Art Deco in South Beach South Beach comprises the area from 21st Street down to 1st Street near the tip of Miami Beach. Within its confines lingers the Art Deco District, a distinctive neighborhood where flat-roofed, stucco buildings are crowned with soaring finials and stepped parapets, and many sport such distinguishing architectural touches as porthole windows and edgy geometric patterns.
“SoBe,” also known as America's Riviera, draws a trendy social mix of models, paparazzi, locals, bohemians, producers, people on vacation, inline skaters, drag queens and celebrities. Al fresco food places serve with a European flair. Funky shops line Collins Avenue. And there is an ever-changing number of fashionable nightclubs in which to dance the night away. The blossoming artists' colony on Lincoln Road attracts a sophisticated, international crowd, and the street's pedestrian mall, full of hip retail shops and local restaurants, is an especially pleasant place to browse. Everything is within walking distance, so there's no need for a car.
History of Art Deco in South Beach
How did this once dowdy beachside venue become the toast of Miami? The answer lies within the fanciful Art Deco hotels, built during the 1930s and '40s as an answer to Depression era blues. But the fanciful seaside lodgings languished by the 1980s, their facades crumbled and paint peeling. Developers were set to raze the buildings, a fate that seemed likely until conservationist Barbara Baer Capitman intervened. Her associate, Leonard Lazar Horowitz, had an idea to cover the drab brown and tan exteriors with playful hues of lavender, pink, melon and mint, literally transforming Ocean Drive with a paintbrush. A community was dazzled, and investors took notice. The rest is real estate—and preservation—history.
The term Art Deco, which was not coined until 1968, is derived from a 1925 French design fair, the Paris Exposition International des Arts Décoratifs et Industriels Modernes. Two other words from the name of that gathering—industrial and modern—pretty much sum up what Art Deco architecture is all about. Early Art Deco buildings (mid-1920s to mid-1930s) are characterized by angular and geometric shapes and decorative ornamentation, much of which was inspired by ancient Egyptian art. The later style (late 1930s to early 1940s), commonly called “streamline,” is distinguished by rounded corners, expanses of light-catching glass, banded stripes and, frequently, nautical motifs. Colorful neon lights emphasize these architectural details. Looking for fun places to go? The largest concentration of renovated Art Deco gems can be found along a 10-block stretch of Ocean Drive from 5th to 15th streets.
Travel Tours in South Beach
The organization Capitman founded in 1976, the Miami Design Preservation League, sponsors the annual Art Deco Weekend festival in January as well as the Art Deco Welcome Center at 1001 Ocean Dr. Ninety-minute guided walking tours, led by local architects and historians, depart several times a week from the center. Or, if you want to explore on your own, the league also has self-guiding audio tours that introduce visitors to the district's distinctive architecture.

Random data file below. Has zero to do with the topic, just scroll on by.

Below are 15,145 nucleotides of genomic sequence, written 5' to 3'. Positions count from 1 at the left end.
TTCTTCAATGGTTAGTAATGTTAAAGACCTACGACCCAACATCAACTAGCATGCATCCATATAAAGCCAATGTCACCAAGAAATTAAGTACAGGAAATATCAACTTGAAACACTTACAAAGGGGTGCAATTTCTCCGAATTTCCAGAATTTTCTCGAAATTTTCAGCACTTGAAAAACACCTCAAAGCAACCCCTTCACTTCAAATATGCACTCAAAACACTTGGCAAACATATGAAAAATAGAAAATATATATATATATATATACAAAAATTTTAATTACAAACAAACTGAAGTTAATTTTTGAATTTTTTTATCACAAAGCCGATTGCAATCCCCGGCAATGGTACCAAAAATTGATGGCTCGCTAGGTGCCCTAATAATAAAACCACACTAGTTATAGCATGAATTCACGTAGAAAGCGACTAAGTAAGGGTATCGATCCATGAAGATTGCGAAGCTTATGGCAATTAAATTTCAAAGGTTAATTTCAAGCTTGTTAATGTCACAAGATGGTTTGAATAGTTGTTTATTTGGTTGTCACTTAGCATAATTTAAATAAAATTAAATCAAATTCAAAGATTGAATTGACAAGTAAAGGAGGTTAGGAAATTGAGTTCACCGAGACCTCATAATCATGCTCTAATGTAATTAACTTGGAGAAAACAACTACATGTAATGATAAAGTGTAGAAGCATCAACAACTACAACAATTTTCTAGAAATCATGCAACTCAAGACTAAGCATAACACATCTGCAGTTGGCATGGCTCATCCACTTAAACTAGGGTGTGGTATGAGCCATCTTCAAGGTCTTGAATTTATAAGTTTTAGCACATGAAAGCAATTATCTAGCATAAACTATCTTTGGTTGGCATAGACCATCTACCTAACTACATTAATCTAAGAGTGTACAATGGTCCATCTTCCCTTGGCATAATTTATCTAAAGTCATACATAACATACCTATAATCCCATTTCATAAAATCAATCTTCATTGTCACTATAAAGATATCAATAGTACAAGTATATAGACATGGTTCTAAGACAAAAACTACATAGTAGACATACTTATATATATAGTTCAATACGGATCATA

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3974 NW South River Dr. Miami Springs, FL 33142
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Miami-Dade County sales tax is 7 percent. An additional hotel room tax is 6 percent in Miami-Dade County, with the exception of Surfside and Bal Harbour, where the resort tax is 4 percent.
(305) 476-5423 (Miami-Dade County) or (305) 579-6111 (Miami)
(786) 331-5000 (Miami-Dade County) or (305) 416-5400 (Miami)
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Baptist Hospital of Miami, (786) 596-1960; Jackson South Community Hospital, (305) 251-2500; North Shore Medical Center, (305) 835-6000; University of Miami Hospital, (305) 689-5511; Westchester General Hospital, (305) 264-5252.
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Miami and Miami Beach are served by many major car rental agencies. Hertz, (800) 654-3080, or (305) 871-0300 at Miami International Airport, offers discounts to AAA members.
The Amtrak Station is at 8303 N.W. 37th Ave.; for reservations and other information phone (800) 872-7245.
Greyhound Lines Inc. stations are at 3801 N.W. 21st St., (305) 871-1810.
Cabs are plentiful and operate on the meter system. Fares are $2.95 base fee plus $5.10 for the first mile, $2.40 per additional mile and 40c for each minute of waiting. A $2 fuel surcharge and an airport surcharge may apply. Taxi companies include Yellow Taxi, (786) 830-6253, and USA Taxi, (305) 897-3333.
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